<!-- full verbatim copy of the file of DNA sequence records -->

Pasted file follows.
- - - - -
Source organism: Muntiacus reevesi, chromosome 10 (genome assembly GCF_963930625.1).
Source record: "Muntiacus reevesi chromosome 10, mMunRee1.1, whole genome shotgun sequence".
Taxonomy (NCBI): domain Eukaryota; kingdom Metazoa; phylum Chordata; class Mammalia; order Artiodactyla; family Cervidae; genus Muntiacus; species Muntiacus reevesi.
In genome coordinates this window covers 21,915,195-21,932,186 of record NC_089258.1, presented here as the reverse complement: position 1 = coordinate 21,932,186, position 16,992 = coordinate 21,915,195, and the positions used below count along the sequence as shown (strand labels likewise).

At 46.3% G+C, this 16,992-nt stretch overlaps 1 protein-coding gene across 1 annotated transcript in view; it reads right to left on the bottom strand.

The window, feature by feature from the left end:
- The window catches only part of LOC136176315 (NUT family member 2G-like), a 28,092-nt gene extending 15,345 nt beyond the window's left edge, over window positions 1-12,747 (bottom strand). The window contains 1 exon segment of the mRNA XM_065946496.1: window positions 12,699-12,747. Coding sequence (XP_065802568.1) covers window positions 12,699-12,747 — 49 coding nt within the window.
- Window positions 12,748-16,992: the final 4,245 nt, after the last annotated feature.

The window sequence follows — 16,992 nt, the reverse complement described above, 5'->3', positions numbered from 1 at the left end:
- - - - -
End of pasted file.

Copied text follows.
Source organism: Muntiacus reevesi, chromosome 10 (genome assembly GCF_963930625.1).
Source record: "Muntiacus reevesi chromosome 10, mMunRee1.1, whole genome shotgun sequence".
Taxonomy (NCBI): domain Eukaryota; kingdom Metazoa; phylum Chordata; class Mammalia; order Artiodactyla; family Cervidae; genus Muntiacus; species Muntiacus reevesi.
In genome coordinates this window covers 21,915,195-21,932,186 of record NC_089258.1, presented here as the reverse complement: position 1 = coordinate 21,932,186, position 16,992 = coordinate 21,915,195, and the positions used below count along the sequence as shown (strand labels likewise).

At 46.3% G+C, this 16,992-nt stretch overlaps 1 protein-coding gene across 1 annotated transcript in view; it reads right to left on the bottom strand.

The window, feature by feature from the left end:
- The window catches only part of LOC136176315 (NUT family member 2G-like), a 28,092-nt gene extending 15,345 nt beyond the window's left edge, over window positions 1-12,747 (bottom strand). The window contains 1 exon segment of the mRNA XM_065946496.1: window positions 12,699-12,747. Coding sequence (XP_065802568.1) covers window positions 12,699-12,747 — 49 coding nt within the window.
- Window positions 12,748-16,992: the final 4,245 nt, after the last annotated feature.

The window sequence follows — 16,992 nt, the reverse complement described above, 5'->3', positions numbered from 1 at the left end: